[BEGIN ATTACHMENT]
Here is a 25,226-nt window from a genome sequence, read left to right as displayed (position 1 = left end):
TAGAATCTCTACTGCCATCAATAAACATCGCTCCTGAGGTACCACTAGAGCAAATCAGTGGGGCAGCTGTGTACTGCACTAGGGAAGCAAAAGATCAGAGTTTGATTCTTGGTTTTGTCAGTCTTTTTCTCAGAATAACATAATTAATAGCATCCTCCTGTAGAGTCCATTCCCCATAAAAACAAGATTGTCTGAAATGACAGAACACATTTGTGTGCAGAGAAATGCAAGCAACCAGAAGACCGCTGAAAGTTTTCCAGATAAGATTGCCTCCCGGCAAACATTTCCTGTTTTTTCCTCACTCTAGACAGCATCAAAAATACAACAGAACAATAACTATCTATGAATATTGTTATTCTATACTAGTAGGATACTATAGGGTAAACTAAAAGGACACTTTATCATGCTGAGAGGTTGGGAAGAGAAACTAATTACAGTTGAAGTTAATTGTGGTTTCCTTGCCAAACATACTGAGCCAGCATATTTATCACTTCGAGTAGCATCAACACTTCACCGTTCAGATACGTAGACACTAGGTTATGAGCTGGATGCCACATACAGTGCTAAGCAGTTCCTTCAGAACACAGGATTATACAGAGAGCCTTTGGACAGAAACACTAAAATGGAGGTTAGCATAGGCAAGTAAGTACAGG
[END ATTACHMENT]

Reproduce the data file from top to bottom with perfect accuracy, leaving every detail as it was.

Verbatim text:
Here is a 25,226-nt window from a genome sequence, read left to right as displayed (position 1 = left end):
TAGAATCTCTACTGCCATCAATAAACATCGCTCCTGAGGTACCACTAGAGCAAATCAGTGGGGCAGCTGTGTACTGCACTAGGGAAGCAAAAGATCAGAGTTTGATTCTTGGTTTTGTCAGTCTTTTTCTCAGAATAACATAATTAATAGCATCCTCCTGTAGAGTCCATTCCCCATAAAAACAAGATTGTCTGAAATGACAGAACACATTTGTGTGCAGAGAAATGCAAGCAACCAGAAGACCGCTGAAAGTTTTCCAGATAAGATTGCCTCCCGGCAAACATTTCCTGTTTTTTCCTCACTCTAGACAGCATCAAAAATACAACAGAACAATAACTATCTATGAATATTGTTATTCTATACTAGTAGGATACTATAGGGTAAACTAAAAGGACACTTTATCATGCTGAGAGGTTGGGAAGAGAAACTAATTACAGTTGAAGTTAATTGTGGTTTCCTTGCCAAACATACTGAGCCAGCATATTTATCACTTCGAGTAGCATCAACACTTCACCGTTCAGATACGTAGACACTAGGTTATGAGCTGGATGCCACATACAGTGCTAAGCAGTTCCTTCAGAACACAGGATTATACAGAGAGCCTTTGGACAGAAACACTAAAATGGAGGTTAGCATAGGCAAGTAAGTACAGG